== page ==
A Passage to Ireland is written and directed by Patrick Shepherd who wrote and directed his first musical revue last year. That revue was called “A Wedding in Tuscany” and it was immensely popular, going on to win five Marquee Awards. Patrick has high hopes for this revue also. The casting call is open to everyone 16 years of age and older. We are also casting the role of Lucy, daughter of the Shaws, this role is open to girls aged 13 to 16. This is a cold read format audition which means you do not need to prepare a monologue in advance. You are welcome to bring an entertainment resume and headshot if you have one but they are NOT required.

All roles, as well as production volunteers, are being considered at this audition. Prepare to sing 32 bars of a song (roughly 1 ½ mins). If you are not sure what to sing then an uptempo ballad would work, or if you know any songs with an Irish connection or favor then that might be your better choice. Also, please bring some comfortable shoes as you may be asked to learn some simple steps to music.

ROLE BREAKDOWN A Passage to Ireland requires 10 men 10 women, and 3 children. (several of the ensemble members will also be dancers) the characters break down as follows: (Please note that ages are meant as those that you can realistically expect to portray on stage in make-up and costume and not what your age should necessarily be.)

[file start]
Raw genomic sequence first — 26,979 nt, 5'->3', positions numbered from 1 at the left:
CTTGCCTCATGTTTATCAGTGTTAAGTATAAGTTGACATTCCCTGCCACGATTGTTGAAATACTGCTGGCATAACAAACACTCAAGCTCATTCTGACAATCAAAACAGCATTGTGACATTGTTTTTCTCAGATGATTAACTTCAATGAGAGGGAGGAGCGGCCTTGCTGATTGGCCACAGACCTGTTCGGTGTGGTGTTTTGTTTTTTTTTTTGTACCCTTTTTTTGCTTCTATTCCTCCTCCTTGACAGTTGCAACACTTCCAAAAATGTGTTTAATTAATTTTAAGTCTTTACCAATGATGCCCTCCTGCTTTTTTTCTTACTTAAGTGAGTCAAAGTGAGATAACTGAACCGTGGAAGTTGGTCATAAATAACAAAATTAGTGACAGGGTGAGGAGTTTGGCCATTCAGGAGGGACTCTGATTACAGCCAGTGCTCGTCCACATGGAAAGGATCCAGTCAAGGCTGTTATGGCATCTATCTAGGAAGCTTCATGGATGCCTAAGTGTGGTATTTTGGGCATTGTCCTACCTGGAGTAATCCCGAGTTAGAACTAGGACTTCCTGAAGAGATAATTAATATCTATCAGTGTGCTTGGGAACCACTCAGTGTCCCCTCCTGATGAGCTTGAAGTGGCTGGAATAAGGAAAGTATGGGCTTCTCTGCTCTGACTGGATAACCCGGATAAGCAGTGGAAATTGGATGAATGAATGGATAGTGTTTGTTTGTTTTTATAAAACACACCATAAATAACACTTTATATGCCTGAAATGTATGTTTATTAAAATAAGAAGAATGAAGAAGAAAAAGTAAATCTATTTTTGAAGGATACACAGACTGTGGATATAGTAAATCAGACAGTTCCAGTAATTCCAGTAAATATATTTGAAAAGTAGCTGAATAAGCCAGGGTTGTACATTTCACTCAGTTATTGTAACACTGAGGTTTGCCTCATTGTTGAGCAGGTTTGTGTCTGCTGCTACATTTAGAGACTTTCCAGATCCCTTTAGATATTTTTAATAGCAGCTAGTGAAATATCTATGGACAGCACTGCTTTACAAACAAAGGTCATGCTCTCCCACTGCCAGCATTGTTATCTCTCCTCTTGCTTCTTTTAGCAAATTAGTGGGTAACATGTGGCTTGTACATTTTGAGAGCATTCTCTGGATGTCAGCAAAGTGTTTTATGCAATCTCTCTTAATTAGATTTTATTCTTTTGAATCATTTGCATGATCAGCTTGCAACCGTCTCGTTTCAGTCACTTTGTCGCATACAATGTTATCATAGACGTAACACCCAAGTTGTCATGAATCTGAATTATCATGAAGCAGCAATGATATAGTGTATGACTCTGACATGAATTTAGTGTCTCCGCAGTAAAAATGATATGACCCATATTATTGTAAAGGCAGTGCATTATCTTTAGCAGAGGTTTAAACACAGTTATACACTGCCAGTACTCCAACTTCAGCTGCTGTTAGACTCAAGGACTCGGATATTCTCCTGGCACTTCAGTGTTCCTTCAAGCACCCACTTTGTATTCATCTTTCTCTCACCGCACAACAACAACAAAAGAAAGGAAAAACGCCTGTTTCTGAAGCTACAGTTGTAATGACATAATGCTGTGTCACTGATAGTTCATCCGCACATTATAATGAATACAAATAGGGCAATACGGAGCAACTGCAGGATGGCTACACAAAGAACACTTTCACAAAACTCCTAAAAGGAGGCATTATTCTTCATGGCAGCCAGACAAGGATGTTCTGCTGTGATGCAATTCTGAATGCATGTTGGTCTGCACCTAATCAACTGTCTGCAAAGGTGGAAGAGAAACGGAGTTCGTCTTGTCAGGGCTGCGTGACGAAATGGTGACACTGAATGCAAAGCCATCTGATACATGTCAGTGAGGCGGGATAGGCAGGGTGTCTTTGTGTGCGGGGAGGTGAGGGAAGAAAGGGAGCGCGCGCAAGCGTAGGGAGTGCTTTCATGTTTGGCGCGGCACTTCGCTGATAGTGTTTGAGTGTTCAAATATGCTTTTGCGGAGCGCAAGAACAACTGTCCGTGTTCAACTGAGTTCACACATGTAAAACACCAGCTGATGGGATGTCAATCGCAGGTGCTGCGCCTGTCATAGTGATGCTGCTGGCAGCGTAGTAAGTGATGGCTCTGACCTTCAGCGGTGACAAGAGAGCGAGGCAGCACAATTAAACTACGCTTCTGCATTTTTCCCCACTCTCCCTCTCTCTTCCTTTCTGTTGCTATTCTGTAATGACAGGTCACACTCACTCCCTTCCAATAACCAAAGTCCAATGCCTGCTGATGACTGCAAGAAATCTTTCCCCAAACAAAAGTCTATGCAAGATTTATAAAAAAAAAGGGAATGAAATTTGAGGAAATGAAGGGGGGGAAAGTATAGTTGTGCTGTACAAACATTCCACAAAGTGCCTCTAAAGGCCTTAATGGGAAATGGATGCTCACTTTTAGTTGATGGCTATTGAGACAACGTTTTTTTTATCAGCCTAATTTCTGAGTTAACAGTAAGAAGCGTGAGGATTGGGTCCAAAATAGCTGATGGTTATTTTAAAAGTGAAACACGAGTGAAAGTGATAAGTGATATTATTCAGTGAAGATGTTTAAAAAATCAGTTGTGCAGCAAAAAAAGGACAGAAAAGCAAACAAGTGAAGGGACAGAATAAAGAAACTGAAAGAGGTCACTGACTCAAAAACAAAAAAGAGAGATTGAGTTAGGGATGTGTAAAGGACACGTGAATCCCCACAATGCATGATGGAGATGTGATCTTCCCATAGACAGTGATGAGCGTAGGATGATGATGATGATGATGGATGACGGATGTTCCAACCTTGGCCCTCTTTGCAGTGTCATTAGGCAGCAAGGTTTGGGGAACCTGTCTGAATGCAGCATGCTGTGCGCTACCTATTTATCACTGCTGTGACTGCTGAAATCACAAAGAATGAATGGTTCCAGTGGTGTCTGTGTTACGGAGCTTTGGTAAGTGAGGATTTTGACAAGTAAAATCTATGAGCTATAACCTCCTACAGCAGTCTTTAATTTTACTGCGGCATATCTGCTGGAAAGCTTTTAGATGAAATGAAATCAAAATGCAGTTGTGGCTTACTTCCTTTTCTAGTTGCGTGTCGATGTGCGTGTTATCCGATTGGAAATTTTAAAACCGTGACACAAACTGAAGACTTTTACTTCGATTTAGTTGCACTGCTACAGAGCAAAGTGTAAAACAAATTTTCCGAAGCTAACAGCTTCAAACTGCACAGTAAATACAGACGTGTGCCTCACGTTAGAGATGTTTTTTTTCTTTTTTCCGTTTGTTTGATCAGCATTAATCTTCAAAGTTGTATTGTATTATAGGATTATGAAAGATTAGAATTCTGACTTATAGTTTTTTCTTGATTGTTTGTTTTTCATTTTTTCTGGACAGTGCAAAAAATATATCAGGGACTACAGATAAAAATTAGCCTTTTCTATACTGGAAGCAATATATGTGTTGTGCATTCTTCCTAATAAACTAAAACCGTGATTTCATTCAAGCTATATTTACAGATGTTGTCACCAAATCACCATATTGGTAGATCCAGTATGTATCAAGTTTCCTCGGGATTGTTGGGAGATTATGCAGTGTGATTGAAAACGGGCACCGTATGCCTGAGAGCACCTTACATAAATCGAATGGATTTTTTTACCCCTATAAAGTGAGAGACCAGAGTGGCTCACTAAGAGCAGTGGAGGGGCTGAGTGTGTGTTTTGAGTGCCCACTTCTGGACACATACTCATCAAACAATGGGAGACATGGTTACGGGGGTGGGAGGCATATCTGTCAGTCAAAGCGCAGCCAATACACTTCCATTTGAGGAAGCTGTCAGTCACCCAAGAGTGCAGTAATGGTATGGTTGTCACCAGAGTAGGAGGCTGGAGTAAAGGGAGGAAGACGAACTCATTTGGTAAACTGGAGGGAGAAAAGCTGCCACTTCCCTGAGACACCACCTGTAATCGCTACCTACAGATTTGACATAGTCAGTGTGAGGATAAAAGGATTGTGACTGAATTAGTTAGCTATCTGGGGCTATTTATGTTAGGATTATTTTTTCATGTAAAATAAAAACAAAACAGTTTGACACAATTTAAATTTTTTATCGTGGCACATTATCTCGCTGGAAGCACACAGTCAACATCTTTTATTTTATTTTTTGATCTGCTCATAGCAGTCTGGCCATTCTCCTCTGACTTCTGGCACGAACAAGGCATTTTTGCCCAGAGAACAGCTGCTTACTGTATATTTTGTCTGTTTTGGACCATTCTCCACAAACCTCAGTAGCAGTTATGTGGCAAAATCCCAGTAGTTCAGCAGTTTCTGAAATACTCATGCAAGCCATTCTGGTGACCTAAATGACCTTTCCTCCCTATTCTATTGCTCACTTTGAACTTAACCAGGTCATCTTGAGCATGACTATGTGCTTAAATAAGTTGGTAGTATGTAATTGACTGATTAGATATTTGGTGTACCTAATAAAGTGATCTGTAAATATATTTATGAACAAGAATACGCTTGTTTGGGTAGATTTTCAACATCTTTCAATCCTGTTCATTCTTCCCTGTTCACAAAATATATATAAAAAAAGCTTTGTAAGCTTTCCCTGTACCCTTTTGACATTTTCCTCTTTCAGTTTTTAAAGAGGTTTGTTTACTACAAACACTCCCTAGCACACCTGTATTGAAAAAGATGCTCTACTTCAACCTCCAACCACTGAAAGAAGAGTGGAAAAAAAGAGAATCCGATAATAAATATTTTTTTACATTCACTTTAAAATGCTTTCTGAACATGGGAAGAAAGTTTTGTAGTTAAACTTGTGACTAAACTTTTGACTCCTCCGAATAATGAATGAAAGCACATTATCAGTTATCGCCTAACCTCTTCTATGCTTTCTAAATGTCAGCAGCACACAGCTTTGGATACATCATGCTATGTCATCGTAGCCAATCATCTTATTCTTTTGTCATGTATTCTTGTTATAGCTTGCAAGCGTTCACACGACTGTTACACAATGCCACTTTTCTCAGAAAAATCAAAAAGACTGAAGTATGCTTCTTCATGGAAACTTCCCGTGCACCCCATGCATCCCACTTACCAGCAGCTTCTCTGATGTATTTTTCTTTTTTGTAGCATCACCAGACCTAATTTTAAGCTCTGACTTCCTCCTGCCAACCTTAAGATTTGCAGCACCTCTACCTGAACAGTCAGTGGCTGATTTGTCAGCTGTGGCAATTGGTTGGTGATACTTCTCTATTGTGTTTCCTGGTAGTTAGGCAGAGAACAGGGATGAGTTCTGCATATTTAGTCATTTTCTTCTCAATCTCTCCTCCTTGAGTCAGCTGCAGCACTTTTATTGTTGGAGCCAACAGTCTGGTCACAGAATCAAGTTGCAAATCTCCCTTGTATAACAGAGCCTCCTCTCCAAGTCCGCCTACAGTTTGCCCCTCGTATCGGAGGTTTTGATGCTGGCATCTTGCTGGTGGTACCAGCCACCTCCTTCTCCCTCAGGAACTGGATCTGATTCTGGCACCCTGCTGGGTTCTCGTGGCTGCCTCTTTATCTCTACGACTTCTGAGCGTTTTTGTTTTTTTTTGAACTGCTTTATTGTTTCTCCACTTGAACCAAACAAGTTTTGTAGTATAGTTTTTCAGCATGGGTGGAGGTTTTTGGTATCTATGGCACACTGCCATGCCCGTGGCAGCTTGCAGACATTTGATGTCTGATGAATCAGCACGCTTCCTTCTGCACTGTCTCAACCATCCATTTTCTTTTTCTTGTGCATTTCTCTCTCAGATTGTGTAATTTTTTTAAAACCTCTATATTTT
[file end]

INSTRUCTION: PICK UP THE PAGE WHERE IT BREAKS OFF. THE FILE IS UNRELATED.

Bridget Eastgate – Soprano (age mid 20s-early thirties ) hard-working and loving wife and mother. No nonsense type with an infectious smile and a good sense of humour.
Arthur Eastgate Bariton/Tenor (age mid 20s-late thirties) Bridget’s Yorkshire husband. Loving and cheerful. Always looks for the positive in things. loyal friend who dotes on his family.
Mary Wolfe – Soprano (age mid 50s-mid 60s) Bridget’s aunt in Dublin. Salt of the Earth type, very eclectic, knows everyone. Family oriented. Soft centre in a hard shell.
Padraig Wolfe – Baritone (age late 50s-late 60s) Mary’s husband. Grin and bear it type, does what needs to be done. Will do anything for you if you’re on his good side.
Moira Shaw – Sop/Alto (age late 20s-late 30s) Northern Irish ex-pat living in England. Outgoing and excitable but can become serious in the blink of an eye. Loves to be surrounded with friends.
Billy Shaw – Bar/Tenor (age late 20s-mid 40s) Moira’s English husband, friendly type. Loves to make her happy and very nervous about meeting her Irish family.
Matilda Eastgate – Alto (age mid 50s-late 60s) Arthur’s mother. Had a hard life when she was younger, a survivor of the Shefeld cholera outbreak. Loves being a grandmother.
Albert Eastgate – Bar/Tenor (age late 50s-late 60s) Matlda’s husband. Gruff exterior of a steelworker but always yields to his wife’s wishes. Observant and astute.
Sinead – Sop/Mezzo (age 18-early 30s) n Irish ex-pat and member of the Irish Centre. close friend of Bridget. Mischievous, full of fun and energy. t her best when she’s organizing social events.
James – Bar/Tenor (age 19-mid 30s) Sinead’s beau. Irish ex-pat and Irish Centre member. Crazy about Sinead but concerned she’s too carefree. Protective of her but also can loosen up and have a fun time.
Ensemble – Five males and five females (several will be featured ensemble roles);
(ages 17-early 60s) Some of the ensemble will be dancers and all will double up their roles for different scenes.
Children – Two girls and one boy;
Kate (aged 8 – 11) and Kevin (aged 6 – 8) are brother and sister and the children of Arthur and Bridget
Lucy (aged 13 – 16) is the daughter of Billy and Moira.
For additional information, you may call the theater and leave a message for the director 239-772-5862.